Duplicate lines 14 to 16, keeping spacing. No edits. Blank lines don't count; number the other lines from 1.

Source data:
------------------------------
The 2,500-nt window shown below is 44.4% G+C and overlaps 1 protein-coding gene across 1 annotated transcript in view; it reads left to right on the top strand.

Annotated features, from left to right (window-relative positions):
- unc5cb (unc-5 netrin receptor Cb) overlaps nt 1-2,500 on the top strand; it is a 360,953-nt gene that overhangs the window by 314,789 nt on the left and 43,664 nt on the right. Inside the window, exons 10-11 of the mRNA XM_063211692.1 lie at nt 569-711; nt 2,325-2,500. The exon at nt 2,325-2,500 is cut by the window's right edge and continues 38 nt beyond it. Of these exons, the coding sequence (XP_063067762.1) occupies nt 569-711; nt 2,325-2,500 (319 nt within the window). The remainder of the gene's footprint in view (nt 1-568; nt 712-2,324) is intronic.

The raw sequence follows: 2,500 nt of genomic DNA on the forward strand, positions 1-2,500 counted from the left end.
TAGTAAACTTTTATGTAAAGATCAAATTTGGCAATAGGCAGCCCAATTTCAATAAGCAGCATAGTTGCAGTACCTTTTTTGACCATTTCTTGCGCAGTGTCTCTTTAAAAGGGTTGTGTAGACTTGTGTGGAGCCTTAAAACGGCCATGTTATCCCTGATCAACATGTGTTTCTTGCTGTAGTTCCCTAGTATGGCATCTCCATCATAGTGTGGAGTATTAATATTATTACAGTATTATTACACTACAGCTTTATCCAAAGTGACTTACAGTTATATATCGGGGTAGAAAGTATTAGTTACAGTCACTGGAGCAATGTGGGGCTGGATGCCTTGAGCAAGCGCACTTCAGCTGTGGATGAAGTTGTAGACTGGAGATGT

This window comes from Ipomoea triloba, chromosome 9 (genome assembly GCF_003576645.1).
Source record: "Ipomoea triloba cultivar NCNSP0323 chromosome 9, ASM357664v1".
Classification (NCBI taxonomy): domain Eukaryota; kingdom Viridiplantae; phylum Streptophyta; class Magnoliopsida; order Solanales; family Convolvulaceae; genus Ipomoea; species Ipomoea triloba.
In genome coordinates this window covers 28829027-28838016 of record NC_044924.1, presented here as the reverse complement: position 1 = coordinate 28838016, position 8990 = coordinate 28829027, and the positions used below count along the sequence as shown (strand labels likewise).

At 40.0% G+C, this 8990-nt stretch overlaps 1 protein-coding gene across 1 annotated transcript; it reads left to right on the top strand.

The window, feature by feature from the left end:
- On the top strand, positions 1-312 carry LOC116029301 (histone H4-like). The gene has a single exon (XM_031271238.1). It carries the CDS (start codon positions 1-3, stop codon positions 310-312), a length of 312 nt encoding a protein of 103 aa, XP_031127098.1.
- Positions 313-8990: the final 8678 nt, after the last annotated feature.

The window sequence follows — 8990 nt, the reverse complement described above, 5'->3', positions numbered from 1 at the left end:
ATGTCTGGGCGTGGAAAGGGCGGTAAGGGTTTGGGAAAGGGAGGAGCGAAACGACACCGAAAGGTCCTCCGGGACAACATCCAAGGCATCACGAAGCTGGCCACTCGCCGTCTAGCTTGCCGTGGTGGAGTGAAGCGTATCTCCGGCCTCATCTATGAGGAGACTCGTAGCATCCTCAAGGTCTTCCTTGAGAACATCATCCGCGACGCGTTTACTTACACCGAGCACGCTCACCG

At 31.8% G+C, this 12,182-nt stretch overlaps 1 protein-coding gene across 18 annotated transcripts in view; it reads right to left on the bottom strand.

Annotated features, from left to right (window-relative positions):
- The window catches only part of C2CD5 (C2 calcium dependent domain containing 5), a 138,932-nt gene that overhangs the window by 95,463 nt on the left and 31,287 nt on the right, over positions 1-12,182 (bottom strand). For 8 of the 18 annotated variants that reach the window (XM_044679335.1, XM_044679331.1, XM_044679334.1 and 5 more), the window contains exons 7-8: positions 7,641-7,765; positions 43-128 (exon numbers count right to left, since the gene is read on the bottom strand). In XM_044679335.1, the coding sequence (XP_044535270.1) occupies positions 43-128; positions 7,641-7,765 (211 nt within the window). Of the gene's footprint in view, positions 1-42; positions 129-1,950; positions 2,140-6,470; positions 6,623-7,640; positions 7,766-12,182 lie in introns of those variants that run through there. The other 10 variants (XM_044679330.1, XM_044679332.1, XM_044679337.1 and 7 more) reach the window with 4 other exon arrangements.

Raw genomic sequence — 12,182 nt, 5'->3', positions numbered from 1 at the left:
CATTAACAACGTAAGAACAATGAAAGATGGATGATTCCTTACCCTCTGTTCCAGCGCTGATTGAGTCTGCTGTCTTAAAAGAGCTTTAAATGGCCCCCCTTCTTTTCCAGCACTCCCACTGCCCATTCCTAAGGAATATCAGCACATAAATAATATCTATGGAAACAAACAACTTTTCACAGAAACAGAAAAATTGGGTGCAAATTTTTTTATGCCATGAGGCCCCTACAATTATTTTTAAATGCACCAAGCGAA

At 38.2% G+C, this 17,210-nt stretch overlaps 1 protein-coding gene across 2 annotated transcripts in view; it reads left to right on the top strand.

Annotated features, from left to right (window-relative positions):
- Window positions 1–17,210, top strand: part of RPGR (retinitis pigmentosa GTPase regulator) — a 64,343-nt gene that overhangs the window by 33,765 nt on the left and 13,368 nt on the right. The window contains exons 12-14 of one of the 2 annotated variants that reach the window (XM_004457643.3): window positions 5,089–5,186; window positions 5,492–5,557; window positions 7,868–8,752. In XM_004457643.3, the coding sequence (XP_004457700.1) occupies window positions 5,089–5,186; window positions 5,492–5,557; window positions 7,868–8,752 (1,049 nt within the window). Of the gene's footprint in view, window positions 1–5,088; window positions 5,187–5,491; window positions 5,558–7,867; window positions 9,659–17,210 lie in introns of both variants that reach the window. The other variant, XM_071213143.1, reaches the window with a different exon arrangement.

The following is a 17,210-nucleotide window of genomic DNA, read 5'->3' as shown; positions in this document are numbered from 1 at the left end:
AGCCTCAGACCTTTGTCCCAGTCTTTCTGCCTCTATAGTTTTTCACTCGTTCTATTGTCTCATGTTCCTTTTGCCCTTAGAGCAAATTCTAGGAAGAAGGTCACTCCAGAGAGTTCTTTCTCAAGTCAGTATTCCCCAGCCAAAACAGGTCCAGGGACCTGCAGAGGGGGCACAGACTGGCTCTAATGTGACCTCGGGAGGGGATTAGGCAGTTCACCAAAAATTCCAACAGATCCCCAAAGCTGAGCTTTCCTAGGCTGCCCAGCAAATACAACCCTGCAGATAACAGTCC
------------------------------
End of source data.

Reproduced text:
The window sequence follows — 8990 nt, the reverse complement described above, 5'->3', positions numbered from 1 at the left end:
ATGTCTGGGCGTGGAAAGGGCGGTAAGGGTTTGGGAAAGGGAGGAGCGAAACGACACCGAAAGGTCCTCCGGGACAACATCCAAGGCATCACGAAGCTGGCCACTCGCCGTCTAGCTTGCCGTGGTGGAGTGAAGCGTATCTCCGGCCTCATCTATGAGGAGACTCGTAGCATCCTCAAGGTCTTCCTTGAGAACATCATCCGCGACGCGTTTACTTACACCGAGCACGCTCACCG

At 31.8% G+C, this 12,182-nt stretch overlaps 1 protein-coding gene across 18 annotated transcripts in view; it reads right to left on the bottom strand.